OSW Commentary

Israel and the Arab states: between conflict and interdependence

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Panorama of Jerusalem behind barbed wire

In late 2020 and early 2021, Israel established official diplomatic relations with the United Arab Emirates and Bahrain (the Abraham Accords), renewed its relations with Morocco, and took steps towards establishing relations with Sudan, in a series of developments that occurred with extensive US involvement. These were Israel’s first normalisation deals since the agreements with Egypt (1979), the Palestine Liberation Organisation (PLO, 1993) and Jordan (1994). The following factors paved the way for this process: changes in the region related to the aftermath of the Arab Spring (the desire of Arab regimes to consolidate power, also by countering radical Islam that feeds on the struggle against Israel), the growing Iranian threat, US policy, as well as economic and energy transitions.

Two years on, Israel’s relations with the UAE and Morocco are the most extensively developed. The change in their nature is permanent, and the multifaceted development of relations with the Middle East has become one of Israel’s most important foreign policy directions. This cooperation is also leading to some signs of interdependence. At the same time, however, the pace at which these relations develop is largely being set by Israel’s Arab partners, who may apply the brakes at any time. Opportunities to deepen ties with these countries and extend the normalisation process to more Arab states are influenced by issues such as the Palestinian question, the state of the Israeli-US alliance and the level of US involvement in the region, as well as the processes taking place inside Israel itself. The dynamic of change in these areas since Benjamin Netanyahu’s return to power has already seriously jeopardised the prospects for normalisation, and the recent restoration of Saudi-Iranian relations may complicate them further.

The evolving attitudes of the region’s states towards Israel

Since the State of Israel declared its independence in 1948, its relations with the region have been defined by conflict, potentially existential in nature. Arab states (not just those immediately adjacent to Israel) individually and collectively rejected the possibility of recognising the existence of the Jewish state. Israel was regularly attacked by their armies and the Palestinian militias they were arming. In parallel, a campaign was waged in the United Nations’ forums to undermine Israel’s right to exist (led by the Non-Aligned Movement, which was inspired by the Soviet Union and its satellite countries). From the 1970s onwards Western states that recognised Israel also suffered from terrorist attacks and oil blackmail.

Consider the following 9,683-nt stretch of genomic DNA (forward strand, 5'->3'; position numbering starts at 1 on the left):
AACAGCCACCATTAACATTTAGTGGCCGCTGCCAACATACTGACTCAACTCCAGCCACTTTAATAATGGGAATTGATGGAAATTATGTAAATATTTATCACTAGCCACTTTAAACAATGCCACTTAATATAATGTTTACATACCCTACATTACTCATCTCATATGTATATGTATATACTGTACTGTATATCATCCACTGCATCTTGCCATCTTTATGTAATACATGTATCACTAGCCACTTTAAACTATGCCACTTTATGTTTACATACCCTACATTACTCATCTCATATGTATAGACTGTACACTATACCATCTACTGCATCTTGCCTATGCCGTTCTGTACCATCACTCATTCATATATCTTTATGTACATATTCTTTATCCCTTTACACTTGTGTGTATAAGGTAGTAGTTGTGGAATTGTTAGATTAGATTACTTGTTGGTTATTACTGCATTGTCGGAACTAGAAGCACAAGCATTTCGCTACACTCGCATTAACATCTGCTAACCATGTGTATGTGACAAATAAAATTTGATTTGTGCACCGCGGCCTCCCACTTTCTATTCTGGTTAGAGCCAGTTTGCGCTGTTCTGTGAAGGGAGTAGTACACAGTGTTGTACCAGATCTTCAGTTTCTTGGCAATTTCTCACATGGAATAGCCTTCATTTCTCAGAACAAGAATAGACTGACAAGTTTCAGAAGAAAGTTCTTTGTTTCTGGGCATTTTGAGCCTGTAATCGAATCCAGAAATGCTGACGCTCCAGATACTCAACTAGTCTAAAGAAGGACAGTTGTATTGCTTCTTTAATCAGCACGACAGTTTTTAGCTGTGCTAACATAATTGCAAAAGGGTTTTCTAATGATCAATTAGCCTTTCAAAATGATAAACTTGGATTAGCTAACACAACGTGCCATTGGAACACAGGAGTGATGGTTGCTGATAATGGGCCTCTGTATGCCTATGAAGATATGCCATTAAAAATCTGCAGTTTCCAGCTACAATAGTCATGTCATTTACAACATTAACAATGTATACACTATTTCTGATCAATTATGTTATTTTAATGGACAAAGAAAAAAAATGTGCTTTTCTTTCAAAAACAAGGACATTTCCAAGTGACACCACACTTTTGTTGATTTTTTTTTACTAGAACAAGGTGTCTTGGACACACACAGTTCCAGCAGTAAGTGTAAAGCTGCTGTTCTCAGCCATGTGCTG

The first crack in this Arab policy came with the peace treaty that Israel struck with Egypt in 1979. This enabled Egypt to mend its relations with the US and recover the Sinai Peninsula (which Israel had occupied since 1967), while Israel breached the pan-Arab boycott. No further breakthroughs came until the wave of changes related to the Palestinian protests of 1987–93, the success of the US intervention to defend Kuwait from Iraqi aggression, and the collapse of the Soviet Union. The Israeli-Palestinian peace process in the 1990s led to the PLO's recognition of Israel as well as the end of Israel’s permanent military presence in the Gaza Strip (occupied by Egypt from 1948 to 1967, and then by Israel from 1967 to 2005) and in 40% of the West Bank (the territory occupied from 1948 by Jordan and then after 1967 by Israel), including Palestinian towns. This made it possible for Israel to conclude a peace treaty with Jordan in 1994 and to establish relations with Morocco.

There have been no results of the peace negotiations with Syria, which has deepened its alliance with Iran, a country that is hostile to Israel and continuing to expand its military strength. Meanwhile, the pro-Iranian Hezbollah is largely in control of neighbouring Lebanon. The Palestinian peace process collapsed in the 2000s, resulting in Morocco’s suspension of relations with Israel, among other developments. The Arab states adopted the Arab Peace Initiative (API) in 2002; this envisages the normalisation of relations with Israel provided that a state of Palestine is created in the Gaza Strip and the West Bank, with East Jerusalem (that part of the city that Israel has annexed) as its capital.

The change in the attitude of many Arab states towards Israel since then is linked to their departure from the zero-sum approach of making the establishment of bilateral relations with Israel conditional on the simultaneous resolution of the Palestinian issue. The factors that contributed to this shift included the crisis of the Palestinian statehood movement and the growing perception that this conditionality limited the Arab states’ room for manoeuvre in the international arena and made them overly dependent on Palestinian politics. This approach was also unproductive in terms of coaxing the parties towards an agreement.[1]